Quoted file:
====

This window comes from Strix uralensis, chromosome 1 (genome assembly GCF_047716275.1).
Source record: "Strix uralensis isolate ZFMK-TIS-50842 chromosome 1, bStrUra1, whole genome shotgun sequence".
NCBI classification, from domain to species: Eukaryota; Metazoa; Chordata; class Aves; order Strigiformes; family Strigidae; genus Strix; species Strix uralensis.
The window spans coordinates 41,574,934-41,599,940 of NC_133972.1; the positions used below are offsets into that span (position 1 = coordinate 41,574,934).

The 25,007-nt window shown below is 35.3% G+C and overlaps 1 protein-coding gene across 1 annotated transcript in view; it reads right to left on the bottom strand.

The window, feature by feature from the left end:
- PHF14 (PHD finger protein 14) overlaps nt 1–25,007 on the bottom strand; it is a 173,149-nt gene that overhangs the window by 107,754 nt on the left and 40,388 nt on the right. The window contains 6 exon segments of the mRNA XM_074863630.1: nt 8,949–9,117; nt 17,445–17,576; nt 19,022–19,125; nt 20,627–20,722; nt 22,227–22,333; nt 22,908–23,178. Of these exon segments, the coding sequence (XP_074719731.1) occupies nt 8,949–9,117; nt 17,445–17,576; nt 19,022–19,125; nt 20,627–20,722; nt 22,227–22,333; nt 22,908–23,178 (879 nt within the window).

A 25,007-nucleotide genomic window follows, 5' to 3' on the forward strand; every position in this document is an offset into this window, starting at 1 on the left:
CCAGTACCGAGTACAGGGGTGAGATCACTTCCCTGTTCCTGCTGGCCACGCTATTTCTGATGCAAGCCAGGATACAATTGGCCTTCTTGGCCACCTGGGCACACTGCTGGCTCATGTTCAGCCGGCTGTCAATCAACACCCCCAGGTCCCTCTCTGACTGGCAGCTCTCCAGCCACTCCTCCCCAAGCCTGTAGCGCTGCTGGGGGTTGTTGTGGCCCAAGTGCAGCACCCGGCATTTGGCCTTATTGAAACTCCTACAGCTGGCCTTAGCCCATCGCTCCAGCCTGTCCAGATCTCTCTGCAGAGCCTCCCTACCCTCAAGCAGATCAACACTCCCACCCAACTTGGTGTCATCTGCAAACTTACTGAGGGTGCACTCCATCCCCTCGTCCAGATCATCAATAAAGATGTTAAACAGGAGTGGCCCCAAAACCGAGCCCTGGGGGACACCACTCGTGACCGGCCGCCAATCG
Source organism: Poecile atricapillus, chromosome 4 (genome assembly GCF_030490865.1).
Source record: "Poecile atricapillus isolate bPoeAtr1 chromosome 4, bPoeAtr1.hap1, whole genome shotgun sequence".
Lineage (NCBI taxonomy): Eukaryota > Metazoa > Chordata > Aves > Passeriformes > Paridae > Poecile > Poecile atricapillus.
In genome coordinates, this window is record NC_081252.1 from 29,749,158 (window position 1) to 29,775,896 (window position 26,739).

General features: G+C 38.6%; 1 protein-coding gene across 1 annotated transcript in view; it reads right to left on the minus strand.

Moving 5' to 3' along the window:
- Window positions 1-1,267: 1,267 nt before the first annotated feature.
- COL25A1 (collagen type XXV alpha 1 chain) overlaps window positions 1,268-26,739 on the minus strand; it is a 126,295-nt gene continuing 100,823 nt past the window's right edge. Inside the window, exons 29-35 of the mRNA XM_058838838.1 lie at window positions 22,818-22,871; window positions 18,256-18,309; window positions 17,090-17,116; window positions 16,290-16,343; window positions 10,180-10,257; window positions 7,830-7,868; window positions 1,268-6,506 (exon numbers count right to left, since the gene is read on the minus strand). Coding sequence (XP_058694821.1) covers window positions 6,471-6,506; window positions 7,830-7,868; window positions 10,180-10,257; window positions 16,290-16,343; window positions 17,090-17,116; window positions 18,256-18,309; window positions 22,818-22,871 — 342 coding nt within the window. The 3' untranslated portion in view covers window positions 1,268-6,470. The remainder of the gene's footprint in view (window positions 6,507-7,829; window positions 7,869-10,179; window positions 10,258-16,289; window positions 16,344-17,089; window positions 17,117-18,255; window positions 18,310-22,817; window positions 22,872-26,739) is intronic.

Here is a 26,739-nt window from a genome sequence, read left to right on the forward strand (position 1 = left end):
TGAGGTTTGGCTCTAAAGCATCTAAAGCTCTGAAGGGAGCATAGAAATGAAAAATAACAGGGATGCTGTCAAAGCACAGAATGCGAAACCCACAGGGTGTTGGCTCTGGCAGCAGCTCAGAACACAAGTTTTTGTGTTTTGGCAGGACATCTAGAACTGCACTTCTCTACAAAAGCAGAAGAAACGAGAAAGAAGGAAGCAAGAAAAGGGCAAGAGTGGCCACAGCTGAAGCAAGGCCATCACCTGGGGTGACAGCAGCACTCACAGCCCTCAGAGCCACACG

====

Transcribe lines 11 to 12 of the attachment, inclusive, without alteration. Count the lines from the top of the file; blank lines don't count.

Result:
Source record: "Poecile atricapillus isolate bPoeAtr1 chromosome 4, bPoeAtr1.hap1, whole genome shotgun sequence".
Lineage (NCBI taxonomy): Eukaryota > Metazoa > Chordata > Aves > Passeriformes > Paridae > Poecile > Poecile atricapillus.